a red building with an oriental roof on the side

Chinese Architecture Exhibit at the MoMA

By: Nava Wolgel

My internship and academic work are both significant on my journey to make a meaningful impact in sustainable design. Yet it is sometimes difficult for me to understand their relationship to each other. Renew, Reuse, Recycle: Recent Architecture from China at the Museum of Modern Art showed me how my internship work complements my studies in the Master of Architecture program at Parsons School of Design.

My graduate school education immerses me in New York City’s architectural landscape. It has been a privilege to study architecture in one of the world’s most developed cities. However, in my studio course this past semester, I had to consider the implications of designing in a different country. As I have lived in America nearly all my life, it can be easy to misunderstand the architecture of another county or view it through an incorrect cultural lens.

The Renew, Reuse, Recycle: Recent Architecture from China exhibit approached this challenge beautifully and broadened my understanding of sustainable design from a global perspective. While each community or region has its standards for approving the construction of buildings, the responsibility to combat the climate crisis falls on architects worldwide. The Jingdezhen Imperial Kiln Museum built in 2020 was an impressive example of sustainable design at the exhibit. The architect, Studio Zhu-Pei, honored Jingdezhen as a city that produced China’s porcelain by building a site-model from porcelain. 

I appreciated the architect’s craft, and his desire, like the architects of other projects in the exhibit, to include the history and vernacular materials of the local area in his final design. Moreover, the sustainable design methods of these young Chinese architecture firms are similar to my academic and professional work in New York.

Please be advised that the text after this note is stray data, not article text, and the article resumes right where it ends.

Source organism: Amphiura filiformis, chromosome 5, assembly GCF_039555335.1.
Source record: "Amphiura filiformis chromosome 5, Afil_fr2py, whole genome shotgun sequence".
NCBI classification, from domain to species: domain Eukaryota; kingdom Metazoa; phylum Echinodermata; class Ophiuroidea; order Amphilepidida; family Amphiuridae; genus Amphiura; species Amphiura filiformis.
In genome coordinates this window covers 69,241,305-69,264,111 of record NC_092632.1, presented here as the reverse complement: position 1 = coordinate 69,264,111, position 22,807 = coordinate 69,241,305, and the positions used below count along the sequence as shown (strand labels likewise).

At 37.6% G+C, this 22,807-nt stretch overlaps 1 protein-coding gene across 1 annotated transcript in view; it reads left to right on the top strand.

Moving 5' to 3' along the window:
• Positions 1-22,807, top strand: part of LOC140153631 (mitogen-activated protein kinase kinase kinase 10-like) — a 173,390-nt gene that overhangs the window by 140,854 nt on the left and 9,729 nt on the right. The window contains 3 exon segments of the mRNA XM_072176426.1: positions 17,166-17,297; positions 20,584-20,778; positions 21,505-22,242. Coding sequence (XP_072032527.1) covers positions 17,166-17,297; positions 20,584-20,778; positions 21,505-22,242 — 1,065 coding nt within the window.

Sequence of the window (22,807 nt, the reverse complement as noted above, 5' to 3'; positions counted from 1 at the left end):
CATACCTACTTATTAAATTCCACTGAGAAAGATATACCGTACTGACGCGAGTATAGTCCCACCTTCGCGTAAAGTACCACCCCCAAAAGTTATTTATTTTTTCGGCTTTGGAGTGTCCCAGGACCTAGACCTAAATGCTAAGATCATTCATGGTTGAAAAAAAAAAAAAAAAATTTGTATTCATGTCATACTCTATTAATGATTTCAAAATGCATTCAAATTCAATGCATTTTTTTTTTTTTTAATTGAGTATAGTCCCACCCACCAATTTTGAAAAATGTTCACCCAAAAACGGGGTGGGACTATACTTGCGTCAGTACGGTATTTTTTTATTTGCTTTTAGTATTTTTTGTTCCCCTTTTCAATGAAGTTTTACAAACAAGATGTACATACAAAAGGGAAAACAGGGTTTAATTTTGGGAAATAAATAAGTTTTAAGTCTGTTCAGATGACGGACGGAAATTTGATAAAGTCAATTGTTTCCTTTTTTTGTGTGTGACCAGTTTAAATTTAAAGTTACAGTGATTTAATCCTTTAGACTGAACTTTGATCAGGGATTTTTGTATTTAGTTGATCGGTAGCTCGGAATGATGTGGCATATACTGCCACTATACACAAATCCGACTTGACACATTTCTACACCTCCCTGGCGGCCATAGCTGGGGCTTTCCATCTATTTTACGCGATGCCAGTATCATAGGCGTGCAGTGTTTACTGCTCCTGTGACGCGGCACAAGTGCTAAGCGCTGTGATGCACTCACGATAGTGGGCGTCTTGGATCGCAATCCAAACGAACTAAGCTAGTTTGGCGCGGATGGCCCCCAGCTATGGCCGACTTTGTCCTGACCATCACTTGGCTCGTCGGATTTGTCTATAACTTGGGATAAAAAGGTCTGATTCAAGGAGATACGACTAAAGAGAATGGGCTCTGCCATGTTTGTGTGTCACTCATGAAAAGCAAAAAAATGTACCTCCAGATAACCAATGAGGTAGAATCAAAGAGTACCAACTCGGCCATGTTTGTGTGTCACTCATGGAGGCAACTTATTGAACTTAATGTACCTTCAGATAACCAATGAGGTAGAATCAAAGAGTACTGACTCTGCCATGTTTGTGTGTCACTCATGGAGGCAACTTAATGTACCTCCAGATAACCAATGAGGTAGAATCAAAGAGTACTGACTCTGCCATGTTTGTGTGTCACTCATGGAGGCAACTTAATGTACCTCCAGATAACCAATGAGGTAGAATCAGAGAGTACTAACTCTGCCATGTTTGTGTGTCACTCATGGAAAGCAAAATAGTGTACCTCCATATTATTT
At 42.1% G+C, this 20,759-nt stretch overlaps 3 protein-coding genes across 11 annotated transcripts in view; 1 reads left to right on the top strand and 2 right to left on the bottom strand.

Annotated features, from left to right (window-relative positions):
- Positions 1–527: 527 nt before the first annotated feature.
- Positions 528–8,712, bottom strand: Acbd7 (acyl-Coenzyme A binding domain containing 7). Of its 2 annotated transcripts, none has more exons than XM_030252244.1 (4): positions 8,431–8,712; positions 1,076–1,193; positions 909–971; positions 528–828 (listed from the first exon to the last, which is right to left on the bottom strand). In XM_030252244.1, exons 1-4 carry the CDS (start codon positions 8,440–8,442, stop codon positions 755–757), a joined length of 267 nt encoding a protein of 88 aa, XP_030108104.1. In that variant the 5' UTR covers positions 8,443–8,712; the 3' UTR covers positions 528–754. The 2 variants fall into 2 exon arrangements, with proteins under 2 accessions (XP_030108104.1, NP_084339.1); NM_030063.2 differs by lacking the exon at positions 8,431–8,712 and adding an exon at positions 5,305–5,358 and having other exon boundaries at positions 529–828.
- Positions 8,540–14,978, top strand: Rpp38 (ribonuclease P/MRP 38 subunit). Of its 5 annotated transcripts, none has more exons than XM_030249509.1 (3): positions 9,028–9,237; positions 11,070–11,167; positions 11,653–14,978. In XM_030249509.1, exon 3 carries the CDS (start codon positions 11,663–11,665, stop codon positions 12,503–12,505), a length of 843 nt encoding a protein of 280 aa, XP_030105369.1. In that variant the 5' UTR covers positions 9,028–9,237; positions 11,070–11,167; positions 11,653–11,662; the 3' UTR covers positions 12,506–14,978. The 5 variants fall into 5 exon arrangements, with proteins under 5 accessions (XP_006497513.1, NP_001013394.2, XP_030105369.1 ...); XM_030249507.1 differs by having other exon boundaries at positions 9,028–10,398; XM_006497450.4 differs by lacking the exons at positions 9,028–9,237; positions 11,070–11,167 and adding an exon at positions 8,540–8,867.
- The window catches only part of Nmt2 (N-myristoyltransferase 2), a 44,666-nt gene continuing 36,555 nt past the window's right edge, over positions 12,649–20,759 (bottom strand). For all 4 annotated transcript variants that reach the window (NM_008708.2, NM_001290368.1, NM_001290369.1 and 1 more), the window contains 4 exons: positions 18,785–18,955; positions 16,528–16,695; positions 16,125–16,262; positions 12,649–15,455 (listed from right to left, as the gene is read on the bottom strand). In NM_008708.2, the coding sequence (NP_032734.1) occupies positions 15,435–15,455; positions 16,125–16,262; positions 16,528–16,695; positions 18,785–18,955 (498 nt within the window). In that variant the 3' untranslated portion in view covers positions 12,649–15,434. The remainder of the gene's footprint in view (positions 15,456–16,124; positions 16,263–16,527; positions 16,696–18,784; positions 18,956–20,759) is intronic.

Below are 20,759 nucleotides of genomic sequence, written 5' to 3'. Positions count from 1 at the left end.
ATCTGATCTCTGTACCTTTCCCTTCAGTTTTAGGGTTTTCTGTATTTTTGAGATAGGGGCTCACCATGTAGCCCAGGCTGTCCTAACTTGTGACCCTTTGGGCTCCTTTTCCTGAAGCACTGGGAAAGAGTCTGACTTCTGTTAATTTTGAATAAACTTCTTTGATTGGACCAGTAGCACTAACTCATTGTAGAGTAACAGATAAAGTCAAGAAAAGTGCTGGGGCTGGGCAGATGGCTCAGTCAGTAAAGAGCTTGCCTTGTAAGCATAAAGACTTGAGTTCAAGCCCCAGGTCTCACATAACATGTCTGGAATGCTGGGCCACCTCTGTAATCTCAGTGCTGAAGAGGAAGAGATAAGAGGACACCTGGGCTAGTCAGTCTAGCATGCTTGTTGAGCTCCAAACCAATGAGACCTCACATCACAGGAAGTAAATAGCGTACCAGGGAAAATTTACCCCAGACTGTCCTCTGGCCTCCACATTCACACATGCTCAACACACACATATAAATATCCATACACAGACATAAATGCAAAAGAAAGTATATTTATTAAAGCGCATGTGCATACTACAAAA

At Parsons, I learn about the importance of procuring material locally and considering the impact of construction on the environment. At Henson Architecture, I apply these lessons when assisting project managers with Passive House and historic preservation projects.

As an intern, I prepare documents and drawings to be filed at New York City’s municipal departments, such as the Department of Buildings and Landmark Preservation Commission. Project schedules, costs, and building permits are critical to architecture practice, whether in China or New York.

I am grateful for the project managers at Henson Architecture who guide me on applying my academic coursework to the real built environment and deepen my education about sustainable design. 

With the insights from the MOMA exhibit, I now realize these lessons extend globally. I am excited to continue learning and exploring this summer!


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